When she came to, it took Novi a few seconds to orient herself. A fine sheen of sweat covered her forehead, but the agonizing pain in her head was gone. Thank YanTeo, she muttered silently, as she flipped on to her stomach carefully to peer into the chamber below. Nothing seemed amiss in Navigation Control. The Captain still sprawled in the Command Seat, his gaze on the screen ahead, the others she had noted before still in their original positions. Novi glanced at her wristband. To the best of her knowledge, she’d been out for almost half an hour.
Novi shook her head, equal parts confused and astonished by the black out. To add to her consternation, whatever it was had not affected the crew.
“How long to Azunti, Kali?” the Captain inquired.
“An hour, Cap’n. Another half hour to the Badlands.”
They had jumped while she was out, Novi realized. She felt a pang at the thought. She had never traveled through the Star Portal. And given how expensive it was, Novi doubted she’d get to transit the Labyrinth any time soon. It would be nice to experience a jump, even hidden as a stowaway on a ship, as she was.
Novi moved carefully away from the access hatch towards the walkway. Given that she had an hour and a half before the ship reached the Badlands, she should get the lay of the land before trouble came looking for her. Unpacking her water bottle from her case, Novi crawled through access passages until she found a chamber that appeared unoccupied. Unlike the others, there were no private mementos scattered around the room, but the bed was made, with a neat pile of blankets folded on it. Slipping into the chamber through the air vent access, Novi stripped the bed of linens, to pack them, the pillow and a blanket into a neat bundle that she shoved into the access hatch. Her camping gear included a sleeping bag, but since she’d intended to sleep under the stars on a warm planet in the middle of summer, she had packed light. The maintenance duct was kept warm by the heat radiating from the tech systems that lined it, but the access passages leading off from the walkway were starting to get chilly. Like most spacecraft, ship-wide heating was enabled only when docked at a star station with facilities. When in space, only common areas and occupied quarters were kept warm. Fuel was precious. And star stations and fuel depots were scarce, when one ventured to the less-travelled perimeters of space.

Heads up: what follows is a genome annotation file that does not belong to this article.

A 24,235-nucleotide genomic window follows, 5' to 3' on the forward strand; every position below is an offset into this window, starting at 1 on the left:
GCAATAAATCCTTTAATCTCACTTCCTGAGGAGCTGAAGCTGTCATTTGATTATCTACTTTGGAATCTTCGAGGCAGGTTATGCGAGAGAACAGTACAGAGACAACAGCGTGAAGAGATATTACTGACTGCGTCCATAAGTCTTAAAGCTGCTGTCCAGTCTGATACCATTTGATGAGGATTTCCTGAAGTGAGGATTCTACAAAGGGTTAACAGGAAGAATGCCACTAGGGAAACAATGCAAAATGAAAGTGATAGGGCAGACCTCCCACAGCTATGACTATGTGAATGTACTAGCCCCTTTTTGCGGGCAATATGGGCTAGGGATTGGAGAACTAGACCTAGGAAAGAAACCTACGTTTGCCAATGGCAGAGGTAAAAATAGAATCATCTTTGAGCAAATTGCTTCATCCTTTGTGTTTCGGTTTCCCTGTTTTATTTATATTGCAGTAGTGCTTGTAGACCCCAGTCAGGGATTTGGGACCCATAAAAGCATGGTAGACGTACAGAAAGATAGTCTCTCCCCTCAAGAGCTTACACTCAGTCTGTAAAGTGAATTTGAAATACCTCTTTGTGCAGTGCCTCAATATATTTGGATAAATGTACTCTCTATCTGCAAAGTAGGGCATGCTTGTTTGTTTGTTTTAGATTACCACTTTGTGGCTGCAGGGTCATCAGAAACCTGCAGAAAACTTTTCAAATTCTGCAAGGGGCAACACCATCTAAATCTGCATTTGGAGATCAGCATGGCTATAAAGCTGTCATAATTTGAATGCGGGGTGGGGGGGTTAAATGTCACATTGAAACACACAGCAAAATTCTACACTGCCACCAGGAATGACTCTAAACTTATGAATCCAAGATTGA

Novi filled her water bottle from the sink before climbing back into the access hatch to drag her bundle of bedclothes back to where she had hidden her case with camping gear. A half hour of searching helped her locate a few nooks to hide herself in, if someone came into the maintenance duct to service any of the systems. And a further ten minutes helped her locate the large Recreation Chamber aboard the ship – part dining hall, part kitchen, part common room, and part recreation space, this was usually where crew tended to socialize on a ship. The flame-haired InnerWorlder girl moved around the kitchen like a whirlwind, much to Novi’s admiration. Wy, handy in the kitchen, had made multiple attempts to teach her a few tricks, but Novi would admit that she was no cook. She watched from high above the wall as the girl chopped, mixed and stirred multiple pots, without missing a beat, all the while humming to herself in a slightly off-key but pleasant voice.
The Rec Chamber buzzed as a voice that Novi recognized as the RimWorlder pilot announced.
“Approaching the Badlands, Kidani. Come for the fantastic views. And admire amazing feats of gliding through asteroid space.”
The girl laughed. “I’ll be there, Kali, you no-good braggart.”
The pilot’s amused chuckle filled the chamber as the girl seemed to whirl around even faster.